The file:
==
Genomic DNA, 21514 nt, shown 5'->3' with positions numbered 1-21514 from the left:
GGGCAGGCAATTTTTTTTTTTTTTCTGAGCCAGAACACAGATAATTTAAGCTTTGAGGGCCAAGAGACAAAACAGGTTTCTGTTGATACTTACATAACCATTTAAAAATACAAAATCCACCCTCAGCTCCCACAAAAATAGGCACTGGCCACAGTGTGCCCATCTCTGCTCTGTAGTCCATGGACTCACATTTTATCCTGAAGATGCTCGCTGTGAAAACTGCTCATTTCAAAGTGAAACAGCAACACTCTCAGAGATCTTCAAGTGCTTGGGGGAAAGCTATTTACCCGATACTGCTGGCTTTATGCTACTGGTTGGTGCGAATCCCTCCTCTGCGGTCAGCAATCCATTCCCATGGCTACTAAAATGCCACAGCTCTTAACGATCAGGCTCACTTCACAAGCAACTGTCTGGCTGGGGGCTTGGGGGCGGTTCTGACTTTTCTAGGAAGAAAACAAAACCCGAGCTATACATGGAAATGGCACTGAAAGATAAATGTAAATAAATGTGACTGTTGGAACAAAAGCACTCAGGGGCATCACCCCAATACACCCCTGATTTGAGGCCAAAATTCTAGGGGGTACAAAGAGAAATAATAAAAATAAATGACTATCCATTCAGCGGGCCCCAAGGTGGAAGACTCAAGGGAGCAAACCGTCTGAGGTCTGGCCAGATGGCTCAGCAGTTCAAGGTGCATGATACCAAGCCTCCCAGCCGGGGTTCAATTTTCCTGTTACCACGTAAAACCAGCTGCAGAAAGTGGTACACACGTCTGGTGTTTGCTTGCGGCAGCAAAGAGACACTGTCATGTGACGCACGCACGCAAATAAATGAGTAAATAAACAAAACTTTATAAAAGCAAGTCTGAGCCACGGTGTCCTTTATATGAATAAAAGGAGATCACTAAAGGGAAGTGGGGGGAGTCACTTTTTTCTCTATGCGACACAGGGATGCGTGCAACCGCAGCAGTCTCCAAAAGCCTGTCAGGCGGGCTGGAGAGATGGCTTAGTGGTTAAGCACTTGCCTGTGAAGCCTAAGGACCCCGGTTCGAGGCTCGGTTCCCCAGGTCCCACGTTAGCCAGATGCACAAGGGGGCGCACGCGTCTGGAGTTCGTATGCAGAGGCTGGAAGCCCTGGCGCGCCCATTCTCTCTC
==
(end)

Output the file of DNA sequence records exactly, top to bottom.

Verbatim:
Genomic DNA, 21514 nt, shown 5'->3' with positions numbered 1-21514 from the left:
GGGCAGGCAATTTTTTTTTTTTTTCTGAGCCAGAACACAGATAATTTAAGCTTTGAGGGCCAAGAGACAAAACAGGTTTCTGTTGATACTTACATAACCATTTAAAAATACAAAATCCACCCTCAGCTCCCACAAAAATAGGCACTGGCCACAGTGTGCCCATCTCTGCTCTGTAGTCCATGGACTCACATTTTATCCTGAAGATGCTCGCTGTGAAAACTGCTCATTTCAAAGTGAAACAGCAACACTCTCAGAGATCTTCAAGTGCTTGGGGGAAAGCTATTTACCCGATACTGCTGGCTTTATGCTACTGGTTGGTGCGAATCCCTCCTCTGCGGTCAGCAATCCATTCCCATGGCTACTAAAATGCCACAGCTCTTAACGATCAGGCTCACTTCACAAGCAACTGTCTGGCTGGGGGCTTGGGGGCGGTTCTGACTTTTCTAGGAAGAAAACAAAACCCGAGCTATACATGGAAATGGCACTGAAAGATAAATGTAAATAAATGTGACTGTTGGAACAAAAGCACTCAGGGGCATCACCCCAATACACCCCTGATTTGAGGCCAAAATTCTAGGGGGTACAAAGAGAAATAATAAAAATAAATGACTATCCATTCAGCGGGCCCCAAGGTGGAAGACTCAAGGGAGCAAACCGTCTGAGGTCTGGCCAGATGGCTCAGCAGTTCAAGGTGCATGATACCAAGCCTCCCAGCCGGGGTTCAATTTTCCTGTTACCACGTAAAACCAGCTGCAGAAAGTGGTACACACGTCTGGTGTTTGCTTGCGGCAGCAAAGAGACACTGTCATGTGACGCACGCACGCAAATAAATGAGTAAATAAACAAAACTTTATAAAAGCAAGTCTGAGCCACGGTGTCCTTTATATGAATAAAAGGAGATCACTAAAGGGAAGTGGGGGGAGTCACTTTTTTCTCTATGCGACACAGGGATGCGTGCAACCGCAGCAGTCTCCAAAAGCCTGTCAGGCGGGCTGGAGAGATGGCTTAGTGGTTAAGCACTTGCCTGTGAAGCCTAAGGACCCCGGTTCGAGGCTCGGTTCCCCAGGTCCCACGTTAGCCAGATGCACAAGGGGGCGCACGCGTCTGGAGTTCGTATGCAGAGGCTGGAAGCCCTGGCGCGCCCATTCTCTCTC